TIPS! How people want tips! They crave not only to get them but to give them. There is greed involved, and vanity. It is very amusing, at times, to watch really intelligent people fish for them. And the tip-giver need not hesitate about the quality, for the tip-seeker is not really after good tips, but any tip. If it makes good, fine! If it doesn't, better luck with the next.
Larry Livingstone in Reminiscences of a Stock Operator
The investing public never seems to get enough stock tips. And the financial media, brokerage firms, and investment services are more than happy to provide a steady stream of hot stock tips. With the recent introduction of online investment sites, bulletin boards, and chat services, stock tips have reached a new level of penetration in the investing public. The question for investors with money burning a hole through their pockets is no longer where to find stock tips, but which (if any) stock tips might be worth listening to.
Among the most popular stock tip sources is BusinessWeek's Inside Wall Street column. The column typically features three stocks, usually in a favorable light. The potential of a takeover is one of the common arguments presented in the stocks' favor.
As often happens to the more popular stock tip sources, people eventually get around to asking about the performance of those stock picks. If the source doesn't provide an accounting of their own performance, it's usually only a matter of time before someone else points out the times when tips didn't work out as planned.
In this case, the Inside Wall Street column drew the attention of thestreet.com's Editor-in-Chief Dave Kansas. In a skeptical article ($$) in late 1997, Kansas pointed out that many of the stock tips in the column flopped and few of the predicted takeovers ever panned out.
Perhaps in response to that article, Business Week offered A Report Card on 'Inside Wall Street' in their 7/6/98 issue. BusinessWeek reported the complete results of all the column's picks in 1997 with summaries for time frames from one day to six months in addition to the best and worst performing picks.
BusinessWeek gets credibility points for giving a full accounting which included both the positive and the negative results. BusinessWeek's publishing of their results demonstrates the growing trend in the investment business toward full accountability. Of course, even when you have full accountability, results are subject to interpretation. We'll always have the optimists (those who see the glass half full) as well as the pessimists (those who see the glass half empty). But generally we can expect the sponsor of a column or contest to portray their own results with a positive spin, so it's usually a good idea to pay close attention to the details.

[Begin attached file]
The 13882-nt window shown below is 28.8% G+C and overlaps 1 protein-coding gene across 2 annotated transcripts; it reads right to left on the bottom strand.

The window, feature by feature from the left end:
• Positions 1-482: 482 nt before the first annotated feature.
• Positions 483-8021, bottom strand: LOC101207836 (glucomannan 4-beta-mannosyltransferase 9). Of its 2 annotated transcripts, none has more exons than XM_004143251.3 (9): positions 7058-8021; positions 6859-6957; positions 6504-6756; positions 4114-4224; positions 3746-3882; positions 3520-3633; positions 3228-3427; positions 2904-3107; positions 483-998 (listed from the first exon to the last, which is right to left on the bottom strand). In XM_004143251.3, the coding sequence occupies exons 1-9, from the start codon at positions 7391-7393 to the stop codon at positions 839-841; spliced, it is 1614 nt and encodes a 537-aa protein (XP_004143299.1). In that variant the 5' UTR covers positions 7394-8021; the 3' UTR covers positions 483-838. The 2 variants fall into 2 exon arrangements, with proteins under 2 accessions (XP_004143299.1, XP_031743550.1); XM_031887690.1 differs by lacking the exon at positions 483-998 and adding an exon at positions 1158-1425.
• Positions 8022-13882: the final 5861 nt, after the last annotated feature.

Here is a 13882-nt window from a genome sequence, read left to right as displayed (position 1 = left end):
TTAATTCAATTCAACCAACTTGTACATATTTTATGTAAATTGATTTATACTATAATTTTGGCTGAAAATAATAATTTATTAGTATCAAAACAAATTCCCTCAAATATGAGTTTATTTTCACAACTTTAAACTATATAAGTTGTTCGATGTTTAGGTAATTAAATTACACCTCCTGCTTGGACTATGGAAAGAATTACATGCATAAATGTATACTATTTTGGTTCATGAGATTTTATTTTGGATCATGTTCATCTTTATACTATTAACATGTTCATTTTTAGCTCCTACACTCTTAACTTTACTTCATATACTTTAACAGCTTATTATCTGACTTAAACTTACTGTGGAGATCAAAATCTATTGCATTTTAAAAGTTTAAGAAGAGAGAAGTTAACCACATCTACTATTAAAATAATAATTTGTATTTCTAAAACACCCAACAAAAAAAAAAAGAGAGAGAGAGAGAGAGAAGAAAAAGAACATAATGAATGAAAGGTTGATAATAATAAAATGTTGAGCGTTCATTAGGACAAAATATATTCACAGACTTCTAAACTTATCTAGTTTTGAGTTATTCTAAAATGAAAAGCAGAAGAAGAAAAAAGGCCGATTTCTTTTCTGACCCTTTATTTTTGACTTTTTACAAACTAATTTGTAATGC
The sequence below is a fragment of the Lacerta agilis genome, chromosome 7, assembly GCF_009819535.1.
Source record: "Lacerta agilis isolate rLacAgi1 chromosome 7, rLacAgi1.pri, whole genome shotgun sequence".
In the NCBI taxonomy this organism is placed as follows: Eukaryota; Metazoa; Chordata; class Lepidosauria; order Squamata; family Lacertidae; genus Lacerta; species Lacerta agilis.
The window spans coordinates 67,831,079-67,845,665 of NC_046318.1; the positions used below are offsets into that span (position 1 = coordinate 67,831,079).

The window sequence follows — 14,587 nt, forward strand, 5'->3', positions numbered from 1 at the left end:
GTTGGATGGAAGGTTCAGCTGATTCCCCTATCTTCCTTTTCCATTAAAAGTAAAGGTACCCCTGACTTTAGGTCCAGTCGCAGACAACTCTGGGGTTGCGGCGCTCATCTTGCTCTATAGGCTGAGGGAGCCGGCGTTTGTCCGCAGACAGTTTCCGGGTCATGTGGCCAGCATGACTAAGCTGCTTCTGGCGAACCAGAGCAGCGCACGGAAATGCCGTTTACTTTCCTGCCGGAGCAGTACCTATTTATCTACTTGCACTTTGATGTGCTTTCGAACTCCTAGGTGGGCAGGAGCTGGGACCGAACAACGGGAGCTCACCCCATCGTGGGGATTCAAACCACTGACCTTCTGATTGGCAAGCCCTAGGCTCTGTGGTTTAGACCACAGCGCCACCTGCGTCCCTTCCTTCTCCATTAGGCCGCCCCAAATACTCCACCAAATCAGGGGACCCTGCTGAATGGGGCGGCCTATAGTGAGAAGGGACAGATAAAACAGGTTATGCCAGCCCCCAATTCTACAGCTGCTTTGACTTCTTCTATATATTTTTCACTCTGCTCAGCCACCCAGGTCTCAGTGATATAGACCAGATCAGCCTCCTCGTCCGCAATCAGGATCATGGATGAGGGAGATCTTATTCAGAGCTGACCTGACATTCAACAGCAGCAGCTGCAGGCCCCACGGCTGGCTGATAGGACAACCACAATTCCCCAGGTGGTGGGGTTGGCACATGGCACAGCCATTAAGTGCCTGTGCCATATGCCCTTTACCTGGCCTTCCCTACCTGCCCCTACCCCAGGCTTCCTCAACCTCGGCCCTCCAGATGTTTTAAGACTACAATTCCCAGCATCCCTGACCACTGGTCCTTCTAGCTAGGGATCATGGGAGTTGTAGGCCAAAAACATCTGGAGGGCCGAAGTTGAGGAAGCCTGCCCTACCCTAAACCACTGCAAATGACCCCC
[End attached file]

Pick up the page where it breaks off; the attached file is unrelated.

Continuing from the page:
In this case, the results don't imply that investors would have benefited from following the column's picks. Wall Street clearly reacts in a big way to the column, as evidenced by large price moves in the featured stocks. The average gain on publication day was 4.7% - a huge announcement effect. But those gains weren't capturable by readers because the price usually gaps up Friday morning (the column is usually available late Thursday). Returns at the end of six months were in line with the broader indexes, but when you subtract the day one returns, the picks underperformed for the one month, three month, and six month periods. The bottom line is that if you bought all of the 1997 Inside Wall Street picks on the close the day after the column appeared, you would have lagged the market (even before any transactions costs).
Of course, one year is hardly long enough to make a definitive conclusion about the column's usefulness. BusinessWeek promised to follow up on that initial report card, and true to their word, the August 9, 1999 issue included the magazine's results for the column's 1998 picks. The column's picks continued to have a huge "announcement effect" - the average one-day price appreciation was 4.9%. But for the three month and six month time frames, the column's picks had negative returns versus gains for the S&P 500 and DJIA. The losses were smaller than the loss for the Russell 2000 though.
What we still don't know is how much, if any, of the first day announcement effect is capturable by investors attempting to mimic the column (by buying on the open or during the first day of trading after the column is published). Regardless, we can conclude that had investors traded the column's picks at the close on the day following the column's release, they would have underperformed the major indexes in both years.
See also Inside Business Week's "Inside Wall Street" a collection of thorough articles by Louis Corrigan of the Motley Fool (10/15/98).
Last update 2/28/2000. Copyright © 2000 Investor Home. All rights reserved. Disclaimer